I referred to the Baseball Finals when I was talking to my dad the other day, so obviously I know nothing about baseball. But I was still entertained by the Giants talk show Tabitha was listening to in the car on Saturday. By the euphoric tone of the callers, I thought it must be a rebroadcast. But no, it was a full five days after the World Series had been won. And did you hear about that victory parade? It was the best parade that ever happened in the history of parades, filled with the bromantic cries of "I love you guys!" One awed caller recalled complimenting Pat Burrell on his beer during the parade. Burrell threw the beer at him, which he nervously caught one-handed. When Burrell ordered him to slam it, he didn't have to ask twice. The sound in the fan's voice convinced me he wasn't exaggerating when he summed up the parade in one word: orgasmic.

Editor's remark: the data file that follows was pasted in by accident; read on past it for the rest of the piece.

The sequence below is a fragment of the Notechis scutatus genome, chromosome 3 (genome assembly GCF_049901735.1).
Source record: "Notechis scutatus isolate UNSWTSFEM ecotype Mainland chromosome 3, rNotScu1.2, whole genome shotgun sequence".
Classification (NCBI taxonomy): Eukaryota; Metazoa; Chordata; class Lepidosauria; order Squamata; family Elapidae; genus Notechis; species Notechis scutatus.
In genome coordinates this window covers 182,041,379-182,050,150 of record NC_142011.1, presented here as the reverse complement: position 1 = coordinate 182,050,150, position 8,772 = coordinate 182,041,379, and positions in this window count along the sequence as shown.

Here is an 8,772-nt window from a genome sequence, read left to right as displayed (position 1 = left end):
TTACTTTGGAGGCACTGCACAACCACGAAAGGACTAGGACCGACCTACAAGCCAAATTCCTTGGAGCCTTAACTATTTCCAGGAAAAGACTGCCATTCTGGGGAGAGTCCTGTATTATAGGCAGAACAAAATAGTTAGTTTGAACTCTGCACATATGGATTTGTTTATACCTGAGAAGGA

Of course, I can totally appreciate the story of the underdog team with no superstars who won it all. Tabitha described how her fiance's friends, who grew up playing Little League together in the Bay Area, screamed and did those brutalizing sports fan hugs when the Giants won the series; Tabitha even sustained a hug-related injury. Later, my dad translated for me, "Imagine watching the Lakers as long as you have, but they just won their first championship." OK, I think I get it.
But did you know that God was a Giants fan? During Game 2, the game Tabitha was able to attend, it was just before the first pitch, and the clouds parted and sunbeams bathed the players in holy light - but only the Giants, not those other guys. The sky remained strangely beautiful as the Giants accepted their ordained 9-0 victory. The night of the championship game in Texas, God turned the sky orange and black in San Francisco, just after sunset. I heard it on the Giants talk show.